Why is LBSL Awesome?

Having a rare disease isn’t something most people would consider “awesome,” but to Ellie McGinn, her rare, genetic brain and spinal cord condition makes her “special,” and she wants other kids and adults with LBSL to “feel good about themselves.”

It all started when Ellie decided that the official name of her condition was too hard to pronounce – Leukoencephalopathy with Brainstem and Spinal Cord Involvement and Lactate Elevation. Try saying that three times fast.

“It’s a mouthful,” explained Ellie’s father, Michael McGinn, who says the long name has actually made raising funds and awareness more challenging. “The complexity in pronouncing a name has a direct impact on any organization’s ability to elevate awareness and drive investments in research. People are less likely to get behind a disease they can’t pronounce and there is simply less activism through word of mouth.”

In the fall of 2016 Ellie took to Facebook and Twitter to launch #TheEllieChallenge calling on friends and family to attempt to correctly state the name of her hard-to-pronounce disease on video for a chance to rename it.  Those who failed were asked to make a donation of any size to fund critical research. Participants who pronounced it correctly on video were given chance to rename it. The contest quickly spread across the globe – with submissions coming in from as far away as New Zealand, Hungary and Brazil.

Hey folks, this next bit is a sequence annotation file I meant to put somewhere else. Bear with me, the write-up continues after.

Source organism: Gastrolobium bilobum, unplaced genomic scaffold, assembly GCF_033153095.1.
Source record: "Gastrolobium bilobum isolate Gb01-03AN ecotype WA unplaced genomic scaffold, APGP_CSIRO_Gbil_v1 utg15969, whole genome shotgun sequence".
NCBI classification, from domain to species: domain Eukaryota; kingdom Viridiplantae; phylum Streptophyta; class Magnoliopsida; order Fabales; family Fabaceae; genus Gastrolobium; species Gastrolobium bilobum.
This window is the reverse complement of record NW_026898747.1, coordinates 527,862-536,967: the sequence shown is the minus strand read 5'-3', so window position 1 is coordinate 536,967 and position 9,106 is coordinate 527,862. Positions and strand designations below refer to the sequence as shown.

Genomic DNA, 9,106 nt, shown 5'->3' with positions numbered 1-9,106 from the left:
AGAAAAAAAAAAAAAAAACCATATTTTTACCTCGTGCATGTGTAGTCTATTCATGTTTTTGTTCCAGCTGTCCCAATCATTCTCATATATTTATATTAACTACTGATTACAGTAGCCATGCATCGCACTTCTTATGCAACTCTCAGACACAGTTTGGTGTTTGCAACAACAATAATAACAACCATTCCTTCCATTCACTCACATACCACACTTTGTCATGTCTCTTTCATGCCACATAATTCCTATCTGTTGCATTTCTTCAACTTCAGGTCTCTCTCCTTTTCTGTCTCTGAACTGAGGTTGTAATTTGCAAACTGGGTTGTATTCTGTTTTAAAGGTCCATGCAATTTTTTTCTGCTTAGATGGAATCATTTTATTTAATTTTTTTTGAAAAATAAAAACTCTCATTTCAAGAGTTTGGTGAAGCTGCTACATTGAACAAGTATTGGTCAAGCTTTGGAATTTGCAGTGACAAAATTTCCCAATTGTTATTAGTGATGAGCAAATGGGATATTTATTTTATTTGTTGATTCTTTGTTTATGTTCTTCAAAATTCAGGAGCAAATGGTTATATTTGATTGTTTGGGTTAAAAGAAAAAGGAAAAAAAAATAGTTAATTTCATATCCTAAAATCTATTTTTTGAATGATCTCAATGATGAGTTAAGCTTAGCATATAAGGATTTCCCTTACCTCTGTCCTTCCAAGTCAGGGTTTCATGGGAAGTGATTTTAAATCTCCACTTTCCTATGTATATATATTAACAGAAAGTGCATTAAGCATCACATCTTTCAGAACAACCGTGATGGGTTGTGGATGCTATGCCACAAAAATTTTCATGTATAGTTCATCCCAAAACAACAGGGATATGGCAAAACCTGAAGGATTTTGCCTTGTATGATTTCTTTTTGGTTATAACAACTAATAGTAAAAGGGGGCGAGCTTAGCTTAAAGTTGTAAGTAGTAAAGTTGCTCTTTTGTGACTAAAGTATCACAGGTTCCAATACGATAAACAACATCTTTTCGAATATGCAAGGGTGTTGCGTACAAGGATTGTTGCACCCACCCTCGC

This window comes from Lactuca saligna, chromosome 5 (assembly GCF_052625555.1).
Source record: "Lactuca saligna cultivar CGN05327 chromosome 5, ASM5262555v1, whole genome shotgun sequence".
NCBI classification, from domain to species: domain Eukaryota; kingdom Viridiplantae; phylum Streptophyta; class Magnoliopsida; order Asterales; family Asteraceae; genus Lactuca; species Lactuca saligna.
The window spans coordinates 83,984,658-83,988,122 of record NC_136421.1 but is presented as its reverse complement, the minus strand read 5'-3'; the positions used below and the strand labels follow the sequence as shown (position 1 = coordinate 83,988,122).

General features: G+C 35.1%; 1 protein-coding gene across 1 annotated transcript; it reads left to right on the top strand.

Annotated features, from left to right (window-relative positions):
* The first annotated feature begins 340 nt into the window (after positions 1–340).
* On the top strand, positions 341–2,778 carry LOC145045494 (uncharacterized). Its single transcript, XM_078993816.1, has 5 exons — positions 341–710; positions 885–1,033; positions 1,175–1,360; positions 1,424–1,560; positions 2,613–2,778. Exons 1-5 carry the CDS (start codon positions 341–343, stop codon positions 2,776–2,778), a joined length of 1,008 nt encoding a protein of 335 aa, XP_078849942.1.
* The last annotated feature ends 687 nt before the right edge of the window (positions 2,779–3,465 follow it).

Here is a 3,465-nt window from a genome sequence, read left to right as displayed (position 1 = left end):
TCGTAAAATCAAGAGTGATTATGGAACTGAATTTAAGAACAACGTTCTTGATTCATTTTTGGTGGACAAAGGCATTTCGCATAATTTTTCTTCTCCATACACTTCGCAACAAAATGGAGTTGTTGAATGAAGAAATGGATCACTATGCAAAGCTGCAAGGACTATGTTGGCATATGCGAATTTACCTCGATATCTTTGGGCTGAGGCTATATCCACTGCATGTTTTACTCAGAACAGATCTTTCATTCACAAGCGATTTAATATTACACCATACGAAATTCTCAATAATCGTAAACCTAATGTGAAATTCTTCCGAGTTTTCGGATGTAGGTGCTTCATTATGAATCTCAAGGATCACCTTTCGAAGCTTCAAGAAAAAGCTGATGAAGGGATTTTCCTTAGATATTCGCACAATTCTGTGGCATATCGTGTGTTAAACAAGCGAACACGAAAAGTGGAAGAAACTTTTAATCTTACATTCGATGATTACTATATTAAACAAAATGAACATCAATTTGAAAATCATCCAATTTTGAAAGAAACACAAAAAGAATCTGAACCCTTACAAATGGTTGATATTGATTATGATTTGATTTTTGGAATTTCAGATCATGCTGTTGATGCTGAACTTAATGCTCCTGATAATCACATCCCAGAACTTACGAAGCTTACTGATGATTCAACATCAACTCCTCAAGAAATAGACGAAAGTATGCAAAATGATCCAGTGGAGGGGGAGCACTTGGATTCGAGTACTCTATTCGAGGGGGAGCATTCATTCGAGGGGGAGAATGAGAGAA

In the end, Ellie settled on the name “Awesome Disease” which was submitted by one of her classmates. She liked the name because it made her feel good about herself and she wants other newly-diagnosed patients to feel the same way! #TheAwesomeDisease has become a rallying cry for LBSL patients everywhere.